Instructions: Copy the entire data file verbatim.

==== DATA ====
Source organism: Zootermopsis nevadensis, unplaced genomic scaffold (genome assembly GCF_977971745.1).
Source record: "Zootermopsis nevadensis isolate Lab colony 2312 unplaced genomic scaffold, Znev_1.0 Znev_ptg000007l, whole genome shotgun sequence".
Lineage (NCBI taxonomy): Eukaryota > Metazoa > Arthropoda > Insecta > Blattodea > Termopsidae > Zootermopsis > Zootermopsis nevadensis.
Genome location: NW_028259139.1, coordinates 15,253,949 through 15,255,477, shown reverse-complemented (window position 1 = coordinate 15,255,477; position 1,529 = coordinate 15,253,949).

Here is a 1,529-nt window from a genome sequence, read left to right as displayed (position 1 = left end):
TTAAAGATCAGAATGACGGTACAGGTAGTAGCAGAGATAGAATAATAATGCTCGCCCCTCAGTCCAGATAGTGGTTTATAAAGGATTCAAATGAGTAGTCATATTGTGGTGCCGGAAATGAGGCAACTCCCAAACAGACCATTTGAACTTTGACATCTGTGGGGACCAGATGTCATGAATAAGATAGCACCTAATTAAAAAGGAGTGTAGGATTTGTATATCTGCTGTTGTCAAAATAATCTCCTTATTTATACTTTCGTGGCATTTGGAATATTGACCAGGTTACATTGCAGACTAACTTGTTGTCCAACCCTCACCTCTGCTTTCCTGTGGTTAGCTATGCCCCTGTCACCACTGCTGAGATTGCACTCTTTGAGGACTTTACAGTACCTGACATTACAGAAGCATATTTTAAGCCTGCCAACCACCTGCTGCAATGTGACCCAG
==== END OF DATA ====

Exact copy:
Source organism: Zootermopsis nevadensis, unplaced genomic scaffold (genome assembly GCF_977971745.1).
Source record: "Zootermopsis nevadensis isolate Lab colony 2312 unplaced genomic scaffold, Znev_1.0 Znev_ptg000007l, whole genome shotgun sequence".
Lineage (NCBI taxonomy): Eukaryota > Metazoa > Arthropoda > Insecta > Blattodea > Termopsidae > Zootermopsis > Zootermopsis nevadensis.
Genome location: NW_028259139.1, coordinates 15,253,949 through 15,255,477, shown reverse-complemented (window position 1 = coordinate 15,255,477; position 1,529 = coordinate 15,253,949).

Here is a 1,529-nt window from a genome sequence, read left to right as displayed (position 1 = left end):
TTAAAGATCAGAATGACGGTACAGGTAGTAGCAGAGATAGAATAATAATGCTCGCCCCTCAGTCCAGATAGTGGTTTATAAAGGATTCAAATGAGTAGTCATATTGTGGTGCCGGAAATGAGGCAACTCCCAAACAGACCATTTGAACTTTGACATCTGTGGGGACCAGATGTCATGAATAAGATAGCACCTAATTAAAAAGGAGTGTAGGATTTGTATATCTGCTGTTGTCAAAATAATCTCCTTATTTATACTTTCGTGGCATTTGGAATATTGACCAGGTTACATTGCAGACTAACTTGTTGTCCAACCCTCACCTCTGCTTTCCTGTGGTTAGCTATGCCCCTGTCACCACTGCTGAGATTGCACTCTTTGAGGACTTTACAGTACCTGACATTACAGAAGCATATTTTAAGCCTGCCAACCACCTGCTGCAATGTGACCCAG